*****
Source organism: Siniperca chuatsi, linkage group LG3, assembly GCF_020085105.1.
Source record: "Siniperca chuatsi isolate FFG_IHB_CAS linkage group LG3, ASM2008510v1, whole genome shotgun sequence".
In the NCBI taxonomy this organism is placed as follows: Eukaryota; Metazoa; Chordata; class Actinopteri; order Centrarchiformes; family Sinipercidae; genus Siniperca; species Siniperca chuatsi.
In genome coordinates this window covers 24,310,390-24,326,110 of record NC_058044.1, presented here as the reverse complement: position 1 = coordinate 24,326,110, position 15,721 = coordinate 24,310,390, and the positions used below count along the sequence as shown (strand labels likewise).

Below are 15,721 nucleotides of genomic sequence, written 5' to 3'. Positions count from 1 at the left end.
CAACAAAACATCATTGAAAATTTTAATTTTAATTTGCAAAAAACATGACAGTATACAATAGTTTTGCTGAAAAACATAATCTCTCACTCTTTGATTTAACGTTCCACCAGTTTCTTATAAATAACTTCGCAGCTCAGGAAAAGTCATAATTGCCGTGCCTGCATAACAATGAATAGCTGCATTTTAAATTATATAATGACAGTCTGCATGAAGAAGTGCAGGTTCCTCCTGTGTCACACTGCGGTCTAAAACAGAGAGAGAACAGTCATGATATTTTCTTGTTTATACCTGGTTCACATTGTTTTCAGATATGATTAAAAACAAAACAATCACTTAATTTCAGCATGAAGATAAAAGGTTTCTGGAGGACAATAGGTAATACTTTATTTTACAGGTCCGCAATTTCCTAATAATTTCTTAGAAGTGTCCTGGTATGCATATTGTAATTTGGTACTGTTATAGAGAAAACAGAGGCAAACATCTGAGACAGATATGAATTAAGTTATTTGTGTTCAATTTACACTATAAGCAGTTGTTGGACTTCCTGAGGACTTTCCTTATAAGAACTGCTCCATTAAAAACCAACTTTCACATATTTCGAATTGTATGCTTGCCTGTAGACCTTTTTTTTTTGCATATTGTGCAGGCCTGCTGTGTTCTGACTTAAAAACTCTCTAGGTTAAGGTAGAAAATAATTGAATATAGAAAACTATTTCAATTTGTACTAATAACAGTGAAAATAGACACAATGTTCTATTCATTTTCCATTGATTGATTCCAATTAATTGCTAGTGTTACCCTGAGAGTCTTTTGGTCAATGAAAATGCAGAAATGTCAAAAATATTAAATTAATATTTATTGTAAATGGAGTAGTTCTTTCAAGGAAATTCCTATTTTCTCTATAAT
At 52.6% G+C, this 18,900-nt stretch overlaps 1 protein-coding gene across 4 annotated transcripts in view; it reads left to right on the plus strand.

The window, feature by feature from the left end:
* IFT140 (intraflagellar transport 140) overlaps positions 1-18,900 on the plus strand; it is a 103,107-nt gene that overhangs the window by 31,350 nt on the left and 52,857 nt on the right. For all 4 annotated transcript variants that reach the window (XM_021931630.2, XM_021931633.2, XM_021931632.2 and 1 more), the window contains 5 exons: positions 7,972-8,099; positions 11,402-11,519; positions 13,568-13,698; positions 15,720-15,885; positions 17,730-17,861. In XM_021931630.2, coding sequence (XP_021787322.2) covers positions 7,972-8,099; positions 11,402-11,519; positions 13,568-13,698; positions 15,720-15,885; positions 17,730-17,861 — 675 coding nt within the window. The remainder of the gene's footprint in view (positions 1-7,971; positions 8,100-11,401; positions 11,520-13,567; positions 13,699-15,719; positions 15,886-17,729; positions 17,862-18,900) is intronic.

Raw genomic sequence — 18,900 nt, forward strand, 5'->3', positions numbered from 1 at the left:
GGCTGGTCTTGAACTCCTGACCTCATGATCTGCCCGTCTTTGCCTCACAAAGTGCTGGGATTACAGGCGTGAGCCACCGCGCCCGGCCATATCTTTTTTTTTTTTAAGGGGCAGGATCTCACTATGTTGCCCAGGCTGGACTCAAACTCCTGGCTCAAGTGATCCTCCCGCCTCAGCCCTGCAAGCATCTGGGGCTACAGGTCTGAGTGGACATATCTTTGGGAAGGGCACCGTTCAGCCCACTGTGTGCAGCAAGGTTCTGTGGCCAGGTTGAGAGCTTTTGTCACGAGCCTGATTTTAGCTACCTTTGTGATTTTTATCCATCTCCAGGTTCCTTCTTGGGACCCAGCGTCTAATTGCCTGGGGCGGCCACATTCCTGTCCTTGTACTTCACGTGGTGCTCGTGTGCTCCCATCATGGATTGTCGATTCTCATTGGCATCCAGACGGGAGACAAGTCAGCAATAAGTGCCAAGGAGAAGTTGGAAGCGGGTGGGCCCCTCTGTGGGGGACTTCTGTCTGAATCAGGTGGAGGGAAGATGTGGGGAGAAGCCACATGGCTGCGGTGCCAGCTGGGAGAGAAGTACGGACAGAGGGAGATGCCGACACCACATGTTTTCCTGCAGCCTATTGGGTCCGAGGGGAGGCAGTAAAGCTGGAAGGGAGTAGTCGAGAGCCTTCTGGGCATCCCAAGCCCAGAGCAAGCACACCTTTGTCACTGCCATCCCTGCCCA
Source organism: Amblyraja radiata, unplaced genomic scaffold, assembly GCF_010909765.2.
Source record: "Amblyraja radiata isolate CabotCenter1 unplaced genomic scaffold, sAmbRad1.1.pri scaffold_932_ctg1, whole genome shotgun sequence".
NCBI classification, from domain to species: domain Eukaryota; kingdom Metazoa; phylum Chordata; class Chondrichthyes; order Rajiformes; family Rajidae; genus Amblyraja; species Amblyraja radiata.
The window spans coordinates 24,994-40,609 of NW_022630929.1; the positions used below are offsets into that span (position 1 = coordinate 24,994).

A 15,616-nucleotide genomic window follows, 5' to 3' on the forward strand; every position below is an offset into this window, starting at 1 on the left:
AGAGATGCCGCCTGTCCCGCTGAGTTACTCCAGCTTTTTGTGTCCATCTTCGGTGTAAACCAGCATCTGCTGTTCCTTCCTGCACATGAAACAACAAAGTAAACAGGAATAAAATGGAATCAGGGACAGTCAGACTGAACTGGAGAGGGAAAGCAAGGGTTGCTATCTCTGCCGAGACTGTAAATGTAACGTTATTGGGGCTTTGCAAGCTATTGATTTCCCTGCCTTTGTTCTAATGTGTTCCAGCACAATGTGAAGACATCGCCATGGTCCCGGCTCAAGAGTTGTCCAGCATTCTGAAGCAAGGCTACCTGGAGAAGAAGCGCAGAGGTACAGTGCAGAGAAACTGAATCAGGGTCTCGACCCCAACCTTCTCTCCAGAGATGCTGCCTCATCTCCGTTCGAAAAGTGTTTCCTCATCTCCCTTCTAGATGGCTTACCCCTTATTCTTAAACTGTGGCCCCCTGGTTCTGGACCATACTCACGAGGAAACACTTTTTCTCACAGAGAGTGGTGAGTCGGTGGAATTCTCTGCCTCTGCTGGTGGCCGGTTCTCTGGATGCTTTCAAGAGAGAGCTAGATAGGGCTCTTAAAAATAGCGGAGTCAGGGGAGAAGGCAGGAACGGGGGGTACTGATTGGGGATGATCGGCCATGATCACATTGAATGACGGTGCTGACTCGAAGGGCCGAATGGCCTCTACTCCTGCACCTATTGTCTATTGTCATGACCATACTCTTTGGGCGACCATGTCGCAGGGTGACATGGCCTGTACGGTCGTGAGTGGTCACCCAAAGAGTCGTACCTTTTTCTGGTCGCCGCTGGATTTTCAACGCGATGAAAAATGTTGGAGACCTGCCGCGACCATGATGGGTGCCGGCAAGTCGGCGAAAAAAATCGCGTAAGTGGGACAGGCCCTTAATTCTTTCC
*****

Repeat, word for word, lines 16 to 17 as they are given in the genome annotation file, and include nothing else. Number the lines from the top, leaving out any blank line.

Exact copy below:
A 15,616-nucleotide genomic window follows, 5' to 3' on the forward strand; every position below is an offset into this window, starting at 1 on the left:
AGAGATGCCGCCTGTCCCGCTGAGTTACTCCAGCTTTTTGTGTCCATCTTCGGTGTAAACCAGCATCTGCTGTTCCTTCCTGCACATGAAACAACAAAGTAAACAGGAATAAAATGGAATCAGGGACAGTCAGACTGAACTGGAGAGGGAAAGCAAGGGTTGCTATCTCTGCCGAGACTGTAAATGTAACGTTATTGGGGCTTTGCAAGCTATTGATTTCCCTGCCTTTGTTCTAATGTGTTCCAGCACAATGTGAAGACATCGCCATGGTCCCGGCTCAAGAGTTGTCCAGCATTCTGAAGCAAGGCTACCTGGAGAAGAAGCGCAGAGGTACAGTGCAGAGAAACTGAATCAGGGTCTCGACCCCAACCTTCTCTCCAGAGATGCTGCCTCATCTCCGTTCGAAAAGTGTTTCCTCATCTCCCTTCTAGATGGCTTACCCCTTATTCTTAAACTGTGGCCCCCTGGTTCTGGACCATACTCACGAGGAAACACTTTTTCTCACAGAGAGTGGTGAGTCGGTGGAATTCTCTGCCTCTGCTGGTGGCCGGTTCTCTGGATGCTTTCAAGAGAGAGCTAGATAGGGCTCTTAAAAATAGCGGAGTCAGGGGAGAAGGCAGGAACGGGGGGTACTGATTGGGGATGATCGGCCATGATCACATTGAATGACGGTGCTGACTCGAAGGGCCGAATGGCCTCTACTCCTGCACCTATTGTCTATTGTCATGACCATACTCTTTGGGCGACCATGTCGCAGGGTGACATGGCCTGTACGGTCGTGAGTGGTCACCCAAAGAGTCGTACCTTTTTCTGGTCGCCGCTGGATTTTCAACGCGATGAAAAATGTTGGAGACCTGCCGCGACCATGATGGGTGCCGGCAAGTCGGCGAAAAAAATCGCGTAAGTGGGACAGGCCCTTAATTCTTTCC